9. French people don’t hug

They do bisous. You know, the little air kiss on either side of the cheek. If you’re not used to this, it can be quite an ordeal trying to figure out who you need to kiss. Your husband’s family members? Yup. Even when you’ve never met them before? Yup. Husband’s boss? Not so much. Oh, and don’t ever hug a French person out of the blue. They’ll just stand there with their arms at their side not knowing what to do. Trust me on that one.

10. Everyone has healthcare

And for my favorite fun fact about France, THIS IS IT! If we are unable to take care of our health, nothing else matters. In France, the government makes it easy to look after your health because it’s affordable. Kids under 6 are 100% free and for the rest of us, costs (which are already low) are reimbursed at 70% by the French social security system, La Secu for short. If you have a mutuelle, supplemental coverage, you get an additional percentage reimbursed. No one here (except me) asks how much a test or medicine is before agreeing to it. Why? Because it’ll never be a problem.

What fun facts about France do you have to share?

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Comments (4)

  • Caren Gittleman

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    I really enjoyed this post…loved the last point about health care.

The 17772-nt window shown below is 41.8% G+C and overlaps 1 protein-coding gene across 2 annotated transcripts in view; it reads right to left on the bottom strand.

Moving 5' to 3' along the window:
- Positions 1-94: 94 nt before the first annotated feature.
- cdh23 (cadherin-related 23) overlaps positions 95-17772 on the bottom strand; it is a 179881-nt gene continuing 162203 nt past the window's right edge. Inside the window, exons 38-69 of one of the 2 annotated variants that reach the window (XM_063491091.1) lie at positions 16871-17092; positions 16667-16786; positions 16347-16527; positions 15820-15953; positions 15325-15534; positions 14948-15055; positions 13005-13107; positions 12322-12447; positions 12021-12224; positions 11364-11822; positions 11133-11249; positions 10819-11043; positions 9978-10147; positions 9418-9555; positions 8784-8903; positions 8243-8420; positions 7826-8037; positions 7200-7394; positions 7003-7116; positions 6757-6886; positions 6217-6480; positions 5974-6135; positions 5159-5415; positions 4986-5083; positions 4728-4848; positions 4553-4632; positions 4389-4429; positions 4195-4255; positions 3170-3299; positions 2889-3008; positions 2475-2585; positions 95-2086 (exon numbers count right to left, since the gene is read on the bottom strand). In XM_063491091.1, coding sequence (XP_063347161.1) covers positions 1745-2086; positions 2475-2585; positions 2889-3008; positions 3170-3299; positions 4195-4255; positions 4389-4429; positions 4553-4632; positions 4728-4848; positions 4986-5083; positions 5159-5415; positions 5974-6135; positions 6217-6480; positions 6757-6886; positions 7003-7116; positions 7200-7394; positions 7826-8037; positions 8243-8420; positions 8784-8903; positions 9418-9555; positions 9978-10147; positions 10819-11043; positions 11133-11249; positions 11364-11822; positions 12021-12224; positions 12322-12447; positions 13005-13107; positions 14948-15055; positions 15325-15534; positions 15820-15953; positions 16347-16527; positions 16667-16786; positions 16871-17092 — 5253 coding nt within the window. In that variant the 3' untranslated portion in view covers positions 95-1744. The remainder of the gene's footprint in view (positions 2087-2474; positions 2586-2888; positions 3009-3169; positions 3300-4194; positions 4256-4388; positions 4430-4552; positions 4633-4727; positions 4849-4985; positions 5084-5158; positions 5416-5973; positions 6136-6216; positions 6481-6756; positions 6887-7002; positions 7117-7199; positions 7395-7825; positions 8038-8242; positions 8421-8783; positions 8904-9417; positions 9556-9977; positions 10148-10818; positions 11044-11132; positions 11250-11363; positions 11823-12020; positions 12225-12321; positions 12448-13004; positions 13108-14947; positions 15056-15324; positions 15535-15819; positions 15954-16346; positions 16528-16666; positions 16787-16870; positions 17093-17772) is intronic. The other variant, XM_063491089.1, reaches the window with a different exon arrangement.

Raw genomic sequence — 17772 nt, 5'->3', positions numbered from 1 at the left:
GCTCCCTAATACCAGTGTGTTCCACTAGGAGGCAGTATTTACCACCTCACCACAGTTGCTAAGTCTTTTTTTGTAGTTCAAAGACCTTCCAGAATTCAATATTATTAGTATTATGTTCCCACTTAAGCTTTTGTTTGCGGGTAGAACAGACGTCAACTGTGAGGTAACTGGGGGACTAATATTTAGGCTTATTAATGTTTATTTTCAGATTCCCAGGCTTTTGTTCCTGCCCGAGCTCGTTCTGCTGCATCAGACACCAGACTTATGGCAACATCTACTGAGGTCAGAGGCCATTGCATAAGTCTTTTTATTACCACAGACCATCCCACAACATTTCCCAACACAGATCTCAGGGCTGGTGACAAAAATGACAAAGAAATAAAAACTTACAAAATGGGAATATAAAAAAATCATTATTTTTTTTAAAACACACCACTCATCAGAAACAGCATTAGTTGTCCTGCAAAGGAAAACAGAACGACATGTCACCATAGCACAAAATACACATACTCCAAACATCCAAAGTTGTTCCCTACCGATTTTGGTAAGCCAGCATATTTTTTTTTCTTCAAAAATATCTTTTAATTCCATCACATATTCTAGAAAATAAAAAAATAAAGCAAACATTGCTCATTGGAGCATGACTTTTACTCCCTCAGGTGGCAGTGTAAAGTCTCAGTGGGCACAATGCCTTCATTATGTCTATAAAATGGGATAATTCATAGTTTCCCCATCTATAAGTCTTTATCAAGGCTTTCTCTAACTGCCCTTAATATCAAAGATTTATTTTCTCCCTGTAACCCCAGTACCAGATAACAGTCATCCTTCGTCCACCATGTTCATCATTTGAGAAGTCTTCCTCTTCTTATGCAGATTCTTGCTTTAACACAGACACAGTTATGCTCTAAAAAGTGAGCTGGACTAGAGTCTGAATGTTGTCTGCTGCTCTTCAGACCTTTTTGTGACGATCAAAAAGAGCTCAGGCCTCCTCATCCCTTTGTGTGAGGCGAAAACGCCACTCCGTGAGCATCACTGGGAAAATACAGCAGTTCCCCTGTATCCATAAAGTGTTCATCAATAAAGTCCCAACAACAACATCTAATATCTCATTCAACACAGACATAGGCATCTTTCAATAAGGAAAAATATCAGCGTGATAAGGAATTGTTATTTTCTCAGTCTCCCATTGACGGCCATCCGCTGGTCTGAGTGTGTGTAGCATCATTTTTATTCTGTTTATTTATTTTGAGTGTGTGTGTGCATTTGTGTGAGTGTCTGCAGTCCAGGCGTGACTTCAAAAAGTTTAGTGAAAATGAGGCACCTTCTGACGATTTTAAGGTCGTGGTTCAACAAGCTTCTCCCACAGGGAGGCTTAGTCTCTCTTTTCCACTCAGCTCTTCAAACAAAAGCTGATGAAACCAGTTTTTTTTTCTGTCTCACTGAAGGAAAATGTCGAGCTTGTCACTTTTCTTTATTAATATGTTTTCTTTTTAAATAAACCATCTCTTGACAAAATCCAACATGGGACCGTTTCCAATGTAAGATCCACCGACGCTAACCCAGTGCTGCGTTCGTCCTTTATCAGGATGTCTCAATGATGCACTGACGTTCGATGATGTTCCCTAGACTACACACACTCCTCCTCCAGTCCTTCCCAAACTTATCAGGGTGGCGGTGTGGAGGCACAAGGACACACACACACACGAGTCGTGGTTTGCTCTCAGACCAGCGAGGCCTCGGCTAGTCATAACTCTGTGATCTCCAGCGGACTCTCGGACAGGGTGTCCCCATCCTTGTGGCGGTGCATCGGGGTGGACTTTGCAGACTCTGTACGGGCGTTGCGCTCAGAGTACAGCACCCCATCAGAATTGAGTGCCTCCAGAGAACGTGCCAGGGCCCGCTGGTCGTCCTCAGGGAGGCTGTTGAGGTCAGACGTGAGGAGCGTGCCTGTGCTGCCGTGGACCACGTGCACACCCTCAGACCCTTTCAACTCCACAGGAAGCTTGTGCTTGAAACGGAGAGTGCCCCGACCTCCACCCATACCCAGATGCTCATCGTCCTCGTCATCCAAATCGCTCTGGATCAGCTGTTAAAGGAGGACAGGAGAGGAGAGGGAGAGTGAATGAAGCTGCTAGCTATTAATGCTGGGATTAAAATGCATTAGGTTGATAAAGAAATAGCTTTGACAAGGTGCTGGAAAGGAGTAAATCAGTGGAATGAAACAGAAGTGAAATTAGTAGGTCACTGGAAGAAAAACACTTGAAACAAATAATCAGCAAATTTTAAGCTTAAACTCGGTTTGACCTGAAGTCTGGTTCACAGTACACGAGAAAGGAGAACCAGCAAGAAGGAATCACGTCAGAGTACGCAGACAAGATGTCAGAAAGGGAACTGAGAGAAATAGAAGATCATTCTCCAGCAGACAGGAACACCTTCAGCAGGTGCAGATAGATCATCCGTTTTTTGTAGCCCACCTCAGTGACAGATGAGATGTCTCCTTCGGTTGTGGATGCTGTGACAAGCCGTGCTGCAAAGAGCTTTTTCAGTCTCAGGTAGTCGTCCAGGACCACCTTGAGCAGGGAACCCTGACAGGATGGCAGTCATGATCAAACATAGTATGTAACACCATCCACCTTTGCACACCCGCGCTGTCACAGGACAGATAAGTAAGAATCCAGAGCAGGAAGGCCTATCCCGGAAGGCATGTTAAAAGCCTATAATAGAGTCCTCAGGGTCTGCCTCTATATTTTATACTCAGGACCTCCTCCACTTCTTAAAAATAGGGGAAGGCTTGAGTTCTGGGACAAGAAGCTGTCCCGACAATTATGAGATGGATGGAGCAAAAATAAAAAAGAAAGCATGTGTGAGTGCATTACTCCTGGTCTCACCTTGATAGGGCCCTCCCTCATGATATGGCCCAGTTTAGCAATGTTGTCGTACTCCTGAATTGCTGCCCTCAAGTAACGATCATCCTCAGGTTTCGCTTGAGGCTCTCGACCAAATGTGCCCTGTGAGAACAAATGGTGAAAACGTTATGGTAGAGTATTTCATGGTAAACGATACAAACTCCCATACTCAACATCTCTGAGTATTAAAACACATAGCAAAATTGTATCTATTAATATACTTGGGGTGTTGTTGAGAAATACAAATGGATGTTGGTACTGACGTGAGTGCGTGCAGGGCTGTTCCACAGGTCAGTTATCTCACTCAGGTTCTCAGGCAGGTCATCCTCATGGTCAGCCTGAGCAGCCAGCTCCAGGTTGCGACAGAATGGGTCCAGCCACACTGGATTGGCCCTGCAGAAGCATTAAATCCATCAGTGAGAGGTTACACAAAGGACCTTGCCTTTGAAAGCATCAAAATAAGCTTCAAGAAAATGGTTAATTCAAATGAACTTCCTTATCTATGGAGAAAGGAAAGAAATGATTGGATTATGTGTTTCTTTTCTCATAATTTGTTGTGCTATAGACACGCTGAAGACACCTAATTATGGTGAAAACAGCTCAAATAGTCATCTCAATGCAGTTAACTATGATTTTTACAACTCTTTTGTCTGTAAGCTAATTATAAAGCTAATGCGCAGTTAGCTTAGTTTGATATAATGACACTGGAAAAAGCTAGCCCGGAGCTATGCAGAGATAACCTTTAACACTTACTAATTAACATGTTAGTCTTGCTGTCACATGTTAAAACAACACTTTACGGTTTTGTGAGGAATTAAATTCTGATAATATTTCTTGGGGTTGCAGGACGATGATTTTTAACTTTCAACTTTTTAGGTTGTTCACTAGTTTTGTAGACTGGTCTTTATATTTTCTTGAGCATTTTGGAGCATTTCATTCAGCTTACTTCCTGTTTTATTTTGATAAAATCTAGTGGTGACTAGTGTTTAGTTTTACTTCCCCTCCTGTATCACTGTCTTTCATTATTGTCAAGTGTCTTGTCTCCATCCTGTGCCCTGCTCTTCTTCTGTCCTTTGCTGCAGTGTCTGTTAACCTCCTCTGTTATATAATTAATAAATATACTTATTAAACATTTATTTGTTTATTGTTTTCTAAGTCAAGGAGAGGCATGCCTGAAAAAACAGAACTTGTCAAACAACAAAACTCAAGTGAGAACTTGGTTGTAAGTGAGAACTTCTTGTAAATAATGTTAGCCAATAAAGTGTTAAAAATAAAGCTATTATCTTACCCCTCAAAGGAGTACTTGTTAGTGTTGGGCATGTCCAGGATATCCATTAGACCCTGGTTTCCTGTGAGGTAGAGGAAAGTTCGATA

I also LOVED that everything closes between 12 and 2….I am NOT an afternoon person and that would be great for me! I could nap during that time.
    I wouldn’t love that the grocery stores don’t sell items I am used to but I am sure I could adjust.
    In the U.S. drug stores used to all be Mom & Pop businesses to but they always sold other things as well.
    Thanks for this interesting post!

    Reply

  • Shannyn @frugalbeautiful.com

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    My family never traveled much growing up (My Dad is Canadian and weird about it living in the states) and I’ve longed to go overseas though it intimidates me a bit- reading things like this only further spark my curiosity and make me want to go there for a visit… loved this article!

    Reply

  • Dave

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    Though it might not be exactly the same in France, in the UK at least where they also use the chip-and-pin readers for their plastic, most of the readers have a place to swipe a US card. Unfortunately, most servers/cashiers don’t know about it, so you have to instruct them. And also, as part of the agreement with Visa / Mastercard, they MUST be able to accept your card, even if it means manually punching in the digits on the keypad. They don’t know about that either, and it can get “entertaining” trying to school them.

    Enjoying the blog!

    Reply

    • Diane

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      Hi Dave, thanks for stopping by! I have to say that in *most* places in France, they have they swipe option on the side of the terminal and if they don’t know about it, I mention it. But the grocery stores in town, for whatever reason, just don’t read non-chip cards. Even using the swipe function. And I have run into a few terminals that don’t have the slider thing on the side and had to run to the ATM to pay cash. Most big stores (IKEA, anything in Paris, etc.) do accept American cards, I find, but I definitely keep cash on me now just in case! It can be embarrassing!

      Reply